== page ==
The short term answer is yes. For the first 5-6 years of your training you need to become “brilliant at the basics”, as Bill Hayes Sensei would say. Without a rock solid foundation and instinctual integration of your style’s stances, punches, and basic techniques nothing else can be built firmly. However, once you do achieve that level of proficiency, you acquire the privilege of exploring your art even deeper and improving the way you go about your business.
Simple techniques practiced a certain way seem like the best option until you learn how to improve them. That doesn’t necessarily mean complicate them. Instead the goal is to find ways to improve your angle, distance, timing, striking locations, and technique progression in order to enhance what’s already been built. This style of study leads to an understanding of tichiki, or “what the hand is doing”, which can be used extemporaneously with great percentage of success.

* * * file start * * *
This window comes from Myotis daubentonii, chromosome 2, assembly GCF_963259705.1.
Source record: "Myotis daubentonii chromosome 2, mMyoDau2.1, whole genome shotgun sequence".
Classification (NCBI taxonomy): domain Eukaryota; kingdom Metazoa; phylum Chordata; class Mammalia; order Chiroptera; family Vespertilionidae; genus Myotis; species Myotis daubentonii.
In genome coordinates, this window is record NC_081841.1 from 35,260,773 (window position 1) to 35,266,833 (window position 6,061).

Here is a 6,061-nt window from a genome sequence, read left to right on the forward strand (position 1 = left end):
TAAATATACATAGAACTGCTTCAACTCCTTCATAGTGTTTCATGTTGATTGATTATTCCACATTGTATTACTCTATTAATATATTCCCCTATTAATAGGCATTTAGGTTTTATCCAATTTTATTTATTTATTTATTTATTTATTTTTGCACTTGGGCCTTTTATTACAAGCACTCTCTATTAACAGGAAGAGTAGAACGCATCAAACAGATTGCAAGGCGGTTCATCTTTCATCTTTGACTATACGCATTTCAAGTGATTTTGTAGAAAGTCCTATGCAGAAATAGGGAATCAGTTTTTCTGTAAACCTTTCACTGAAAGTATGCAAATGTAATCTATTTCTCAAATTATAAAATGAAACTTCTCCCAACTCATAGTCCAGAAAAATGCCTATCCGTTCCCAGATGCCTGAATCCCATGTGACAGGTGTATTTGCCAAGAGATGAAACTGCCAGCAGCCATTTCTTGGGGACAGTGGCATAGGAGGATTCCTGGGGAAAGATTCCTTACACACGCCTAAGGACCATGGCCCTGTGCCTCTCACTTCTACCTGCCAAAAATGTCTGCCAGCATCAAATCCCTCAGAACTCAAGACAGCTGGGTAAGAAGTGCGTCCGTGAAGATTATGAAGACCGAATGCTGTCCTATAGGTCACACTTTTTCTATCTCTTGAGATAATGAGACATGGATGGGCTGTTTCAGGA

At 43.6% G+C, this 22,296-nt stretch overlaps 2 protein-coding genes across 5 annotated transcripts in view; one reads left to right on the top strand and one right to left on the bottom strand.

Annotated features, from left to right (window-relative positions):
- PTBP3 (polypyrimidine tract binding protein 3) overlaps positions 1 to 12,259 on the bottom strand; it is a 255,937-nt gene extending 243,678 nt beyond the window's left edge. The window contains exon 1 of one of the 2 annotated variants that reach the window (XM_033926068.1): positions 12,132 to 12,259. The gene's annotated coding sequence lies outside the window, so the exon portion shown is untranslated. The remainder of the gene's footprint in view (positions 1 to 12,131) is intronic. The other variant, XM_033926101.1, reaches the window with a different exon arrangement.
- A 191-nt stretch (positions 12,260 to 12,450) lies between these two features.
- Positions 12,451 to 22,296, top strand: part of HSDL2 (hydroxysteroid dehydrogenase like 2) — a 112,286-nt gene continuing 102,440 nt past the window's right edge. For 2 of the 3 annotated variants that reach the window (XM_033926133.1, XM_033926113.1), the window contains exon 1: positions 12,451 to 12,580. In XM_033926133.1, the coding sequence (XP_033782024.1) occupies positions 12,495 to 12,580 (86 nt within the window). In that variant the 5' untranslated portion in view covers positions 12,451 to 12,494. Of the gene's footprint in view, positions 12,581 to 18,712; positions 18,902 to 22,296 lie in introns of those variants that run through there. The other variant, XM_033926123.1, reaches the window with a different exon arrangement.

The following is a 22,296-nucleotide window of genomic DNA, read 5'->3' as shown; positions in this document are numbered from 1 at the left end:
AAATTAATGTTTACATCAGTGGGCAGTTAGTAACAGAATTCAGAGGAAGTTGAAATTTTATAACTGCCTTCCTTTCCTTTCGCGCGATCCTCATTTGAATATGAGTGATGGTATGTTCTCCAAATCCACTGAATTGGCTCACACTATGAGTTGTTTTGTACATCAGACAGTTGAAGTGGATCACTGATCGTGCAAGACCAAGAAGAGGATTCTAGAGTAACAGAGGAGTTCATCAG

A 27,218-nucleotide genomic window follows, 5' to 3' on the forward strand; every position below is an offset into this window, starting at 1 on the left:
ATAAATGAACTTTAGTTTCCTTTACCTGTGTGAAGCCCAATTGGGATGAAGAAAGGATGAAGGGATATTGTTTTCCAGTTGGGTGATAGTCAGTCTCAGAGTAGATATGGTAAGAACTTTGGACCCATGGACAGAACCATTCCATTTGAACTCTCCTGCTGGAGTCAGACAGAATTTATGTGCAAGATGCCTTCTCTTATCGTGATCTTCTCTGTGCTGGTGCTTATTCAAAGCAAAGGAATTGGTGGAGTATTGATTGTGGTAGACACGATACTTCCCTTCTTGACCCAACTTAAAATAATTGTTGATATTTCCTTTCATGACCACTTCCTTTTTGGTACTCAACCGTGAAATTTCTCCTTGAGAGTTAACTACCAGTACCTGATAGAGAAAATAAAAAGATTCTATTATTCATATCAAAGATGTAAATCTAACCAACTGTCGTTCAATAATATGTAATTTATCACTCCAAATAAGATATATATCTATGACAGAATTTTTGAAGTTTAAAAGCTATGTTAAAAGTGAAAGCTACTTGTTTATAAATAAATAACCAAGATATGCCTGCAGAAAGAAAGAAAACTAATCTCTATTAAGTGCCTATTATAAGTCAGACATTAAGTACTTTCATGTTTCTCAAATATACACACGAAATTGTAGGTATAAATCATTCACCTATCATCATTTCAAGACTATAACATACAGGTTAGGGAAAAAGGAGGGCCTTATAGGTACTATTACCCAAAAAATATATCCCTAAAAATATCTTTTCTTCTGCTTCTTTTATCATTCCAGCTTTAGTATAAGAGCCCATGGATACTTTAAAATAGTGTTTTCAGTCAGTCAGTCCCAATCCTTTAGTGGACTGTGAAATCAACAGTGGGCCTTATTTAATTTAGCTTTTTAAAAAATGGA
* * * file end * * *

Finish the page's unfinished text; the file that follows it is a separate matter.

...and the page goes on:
I’d like to share a story given by Bill Hayes Sensei. Pardon any paraphrasing.
One time Hayes Sensei was training with his instructor Eizo Shimabukuro on the kata Passai. This kata is known for its power generation and its sweeping motions that feel for the opponent and almost reach out to him/her.
After training, Shimabukuro mentioned that this kata was like fighting at night.
The statement caught Hayes Sensei’s attention who thought he had gained some valuable insight into the original impetus for the form. Brave Okinawans, he decided, must have crept along during the night and dispatched their opponents using the passai kata! Certainly that explains the ‘feeling’ and ‘scanning’ hand and foot work.